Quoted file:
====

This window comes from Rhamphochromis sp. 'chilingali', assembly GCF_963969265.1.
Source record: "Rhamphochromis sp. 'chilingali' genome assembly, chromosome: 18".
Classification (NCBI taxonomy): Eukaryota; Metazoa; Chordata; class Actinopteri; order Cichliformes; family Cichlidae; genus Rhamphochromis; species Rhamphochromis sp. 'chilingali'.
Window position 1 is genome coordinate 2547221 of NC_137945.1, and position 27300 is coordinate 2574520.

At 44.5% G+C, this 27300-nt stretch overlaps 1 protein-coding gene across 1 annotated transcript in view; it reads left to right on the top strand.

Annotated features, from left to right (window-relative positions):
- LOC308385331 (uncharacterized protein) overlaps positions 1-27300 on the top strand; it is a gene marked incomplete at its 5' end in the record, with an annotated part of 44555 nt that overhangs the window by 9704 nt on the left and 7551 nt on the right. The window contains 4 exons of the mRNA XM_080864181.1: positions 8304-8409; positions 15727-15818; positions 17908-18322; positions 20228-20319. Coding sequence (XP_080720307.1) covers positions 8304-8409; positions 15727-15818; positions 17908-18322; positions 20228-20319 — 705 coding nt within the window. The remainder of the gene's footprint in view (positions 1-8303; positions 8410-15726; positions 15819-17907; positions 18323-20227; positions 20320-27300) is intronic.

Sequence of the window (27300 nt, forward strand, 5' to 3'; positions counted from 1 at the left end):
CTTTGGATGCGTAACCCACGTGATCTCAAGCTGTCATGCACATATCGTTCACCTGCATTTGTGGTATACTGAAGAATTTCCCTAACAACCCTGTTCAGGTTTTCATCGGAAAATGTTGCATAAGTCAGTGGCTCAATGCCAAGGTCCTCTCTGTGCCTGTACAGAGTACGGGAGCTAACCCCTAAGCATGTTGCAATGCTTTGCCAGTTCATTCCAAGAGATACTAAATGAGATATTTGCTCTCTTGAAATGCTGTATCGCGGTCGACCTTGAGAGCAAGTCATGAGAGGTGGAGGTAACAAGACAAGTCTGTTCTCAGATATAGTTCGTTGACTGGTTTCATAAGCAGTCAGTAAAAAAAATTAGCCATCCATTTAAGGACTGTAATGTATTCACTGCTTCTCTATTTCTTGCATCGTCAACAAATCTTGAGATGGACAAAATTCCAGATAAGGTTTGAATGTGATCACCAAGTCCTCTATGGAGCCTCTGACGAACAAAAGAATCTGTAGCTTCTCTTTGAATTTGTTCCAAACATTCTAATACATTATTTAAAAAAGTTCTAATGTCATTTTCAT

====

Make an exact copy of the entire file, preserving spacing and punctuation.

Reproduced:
This window comes from Rhamphochromis sp. 'chilingali', assembly GCF_963969265.1.
Source record: "Rhamphochromis sp. 'chilingali' genome assembly, chromosome: 18".
Classification (NCBI taxonomy): Eukaryota; Metazoa; Chordata; class Actinopteri; order Cichliformes; family Cichlidae; genus Rhamphochromis; species Rhamphochromis sp. 'chilingali'.
Window position 1 is genome coordinate 2547221 of NC_137945.1, and position 27300 is coordinate 2574520.

At 44.5% G+C, this 27300-nt stretch overlaps 1 protein-coding gene across 1 annotated transcript in view; it reads left to right on the top strand.

Annotated features, from left to right (window-relative positions):
- LOC308385331 (uncharacterized protein) overlaps positions 1-27300 on the top strand; it is a gene marked incomplete at its 5' end in the record, with an annotated part of 44555 nt that overhangs the window by 9704 nt on the left and 7551 nt on the right. The window contains 4 exons of the mRNA XM_080864181.1: positions 8304-8409; positions 15727-15818; positions 17908-18322; positions 20228-20319. Coding sequence (XP_080720307.1) covers positions 8304-8409; positions 15727-15818; positions 17908-18322; positions 20228-20319 — 705 coding nt within the window. The remainder of the gene's footprint in view (positions 1-8303; positions 8410-15726; positions 15819-17907; positions 18323-20227; positions 20320-27300) is intronic.

Sequence of the window (27300 nt, forward strand, 5' to 3'; positions counted from 1 at the left end):
CTTTGGATGCGTAACCCACGTGATCTCAAGCTGTCATGCACATATCGTTCACCTGCATTTGTGGTATACTGAAGAATTTCCCTAACAACCCTGTTCAGGTTTTCATCGGAAAATGTTGCATAAGTCAGTGGCTCAATGCCAAGGTCCTCTCTGTGCCTGTACAGAGTACGGGAGCTAACCCCTAAGCATGTTGCAATGCTTTGCCAGTTCATTCCAAGAGATACTAAATGAGATATTTGCTCTCTTGAAATGCTGTATCGCGGTCGACCTTGAGAGCAAGTCATGAGAGGTGGAGGTAACAAGACAAGTCTGTTCTCAGATATAGTTCGTTGACTGGTTTCATAAGCAGTCAGTAAAAAAAATTAGCCATCCATTTAAGGACTGTAATGTATTCACTGCTTCTCTATTTCTTGCATCGTCAACAAATCTTGAGATGGACAAAATTCCAGATAAGGTTTGAATGTGATCACCAAGTCCTCTATGGAGCCTCTGACGAACAAAAGAATCTGTAGCTTCTCTTTGAATTTGTTCCAAACATTCTAATACATTATTTAAAAAAGTTCTAATGTCATTTTCAT